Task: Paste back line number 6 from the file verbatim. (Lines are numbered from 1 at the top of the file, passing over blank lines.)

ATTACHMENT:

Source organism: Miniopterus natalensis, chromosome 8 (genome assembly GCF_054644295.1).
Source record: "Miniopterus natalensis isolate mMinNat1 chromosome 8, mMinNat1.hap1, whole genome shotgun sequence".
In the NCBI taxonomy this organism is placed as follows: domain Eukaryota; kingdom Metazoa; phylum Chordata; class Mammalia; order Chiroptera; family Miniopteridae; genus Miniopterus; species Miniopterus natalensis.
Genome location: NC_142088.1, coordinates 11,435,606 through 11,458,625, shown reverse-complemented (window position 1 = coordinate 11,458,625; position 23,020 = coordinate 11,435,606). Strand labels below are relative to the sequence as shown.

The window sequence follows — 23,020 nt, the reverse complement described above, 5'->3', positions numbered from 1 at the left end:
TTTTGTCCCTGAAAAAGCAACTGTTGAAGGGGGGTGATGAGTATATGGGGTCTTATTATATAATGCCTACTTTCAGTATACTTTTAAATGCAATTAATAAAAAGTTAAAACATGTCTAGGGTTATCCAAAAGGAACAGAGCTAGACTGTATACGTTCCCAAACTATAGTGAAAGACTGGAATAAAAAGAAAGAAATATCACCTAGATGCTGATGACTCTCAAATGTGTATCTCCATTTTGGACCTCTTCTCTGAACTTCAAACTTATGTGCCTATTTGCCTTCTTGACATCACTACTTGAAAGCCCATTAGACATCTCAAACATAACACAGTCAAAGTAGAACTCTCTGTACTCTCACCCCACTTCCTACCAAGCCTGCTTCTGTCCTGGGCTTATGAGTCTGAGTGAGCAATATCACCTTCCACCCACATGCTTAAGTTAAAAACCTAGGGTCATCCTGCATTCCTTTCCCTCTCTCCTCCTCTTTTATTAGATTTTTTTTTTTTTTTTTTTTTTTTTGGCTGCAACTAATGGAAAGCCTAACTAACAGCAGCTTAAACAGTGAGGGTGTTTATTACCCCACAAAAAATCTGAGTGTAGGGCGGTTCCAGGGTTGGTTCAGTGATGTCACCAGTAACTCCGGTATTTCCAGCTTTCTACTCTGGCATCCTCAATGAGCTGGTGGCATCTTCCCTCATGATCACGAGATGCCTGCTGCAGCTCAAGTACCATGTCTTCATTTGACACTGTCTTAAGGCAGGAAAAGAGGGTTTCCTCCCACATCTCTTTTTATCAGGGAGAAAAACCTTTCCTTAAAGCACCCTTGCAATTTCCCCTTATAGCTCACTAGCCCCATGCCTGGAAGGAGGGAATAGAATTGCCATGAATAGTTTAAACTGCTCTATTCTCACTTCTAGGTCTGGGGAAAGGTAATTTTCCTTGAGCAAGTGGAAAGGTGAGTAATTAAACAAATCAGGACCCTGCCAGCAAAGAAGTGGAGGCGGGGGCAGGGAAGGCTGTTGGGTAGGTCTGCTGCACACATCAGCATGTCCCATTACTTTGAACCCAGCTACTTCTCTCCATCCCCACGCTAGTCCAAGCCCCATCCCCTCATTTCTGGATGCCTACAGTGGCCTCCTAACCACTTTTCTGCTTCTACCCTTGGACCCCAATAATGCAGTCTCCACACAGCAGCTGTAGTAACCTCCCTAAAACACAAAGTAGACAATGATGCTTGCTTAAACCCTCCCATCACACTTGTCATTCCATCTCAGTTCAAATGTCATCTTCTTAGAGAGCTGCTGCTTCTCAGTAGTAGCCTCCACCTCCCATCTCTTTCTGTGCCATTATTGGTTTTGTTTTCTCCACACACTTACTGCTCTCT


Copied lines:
TTTTGTCCCTGAAAAAGCAACTGTTGAAGGGGGGTGATGAGTATATGGGGTCTTATTATATAATGCCTACTTTCAGTATACTTTTAAATGCAATTAATAAAAAGTTAAAACATGTCTAGGGTTATCCAAAAGGAACAGAGCTAGACTGTATACGTTCCCAAACTATAGTGAAAGACTGGAATAAAAAGAAAGAAATATCACCTAGATGCTGATGACTCTCAAATGTGTATCTCCATTTTGGACCTCTTCTCTGAACTTCAAACTTATGTGCCTATTTGCCTTCTTGACATCACTACTTGAAAGCCCATTAGACATCTCAAACATAACACAGTCAAAGTAGAACTCTCTGTACTCTCACCCCACTTCCTACCAAGCCTGCTTCTGTCCTGGGCTTATGAGTCTGAGTGAGCAATATCACCTTCCACCCACATGCTTAAGTTAAAAACCTAGGGTCATCCTGCATTCCTTTCCCTCTCTCCTCCTCTTTTATTAGATTTTTTTTTTTTTTTTTTTTTTTTTGGCTGCAACTAATGGAAAGCCTAACTAACAGCAGCTTAAACAGTGAGGGTGTTTATTACCCCACAAAAAATCTGAGTGTAGGGCGGTTCCAGGGTTGGTTCAGTGATGTCACCAGTAACTCCGGTATTTCCAGCTTTCTACTCTGGCATCCTCAATGAGCTGGTGGCATCTTCCCTCATGATCACGAGATGCCTGCTGCAGCTCAAGTACCATGTCTTCATTTGACACTGTCTTAAGGCAGGAAAAGAGGGTTTCCTCCCACATCTCTTTTTATCAGGGAGAAAAACCTTTCCTTAAAGCACCCTTGCAATTTCCCCTTATAGCTCACTAGCCCCATGCCTGGAAGGAGGGAATAGAATTGCCATGAATAGTTTAAACTGCTCTATTCTCACTTCTAGGTCTGGGGAAAGGTAATTTTCCTTGAGCAAGTGGAAAGGTGAGTAATTAAACAAATCAGGACCCTGCCAGCAAAGAAGTGGAGGCGGGGGCAGGGAAGGCTGTTGGGTAGGTCTGCTGCACACATCAGCATGTCCCATTACTTTGAACCCAGCTACTTCTCTCCATCCCCACGCTAGTCCAAGCCCCATCCCCTCATTTCTGGATGCCTACAGTGGCCTCCTAACCACTTTTCTGCTTCTACCCTTGGACCCCAATAATGCAGTCTCCACACAGCAGCTGTAGTAACCTCCCTAAAACACAAAGTAGACAATGATGCTTGCTTAAACCCTCCCATCACACTTGTCATTCCATCTCAGTTCAAATGTCATCTTCTTAGAGAGCTGCTGCTTCTCAGTAGTAGCCTCCACCTCCCATCTCTTTCTGTGCCATTATTGGTTTTGTTTTCTCCACACACTTACTGCTCTCT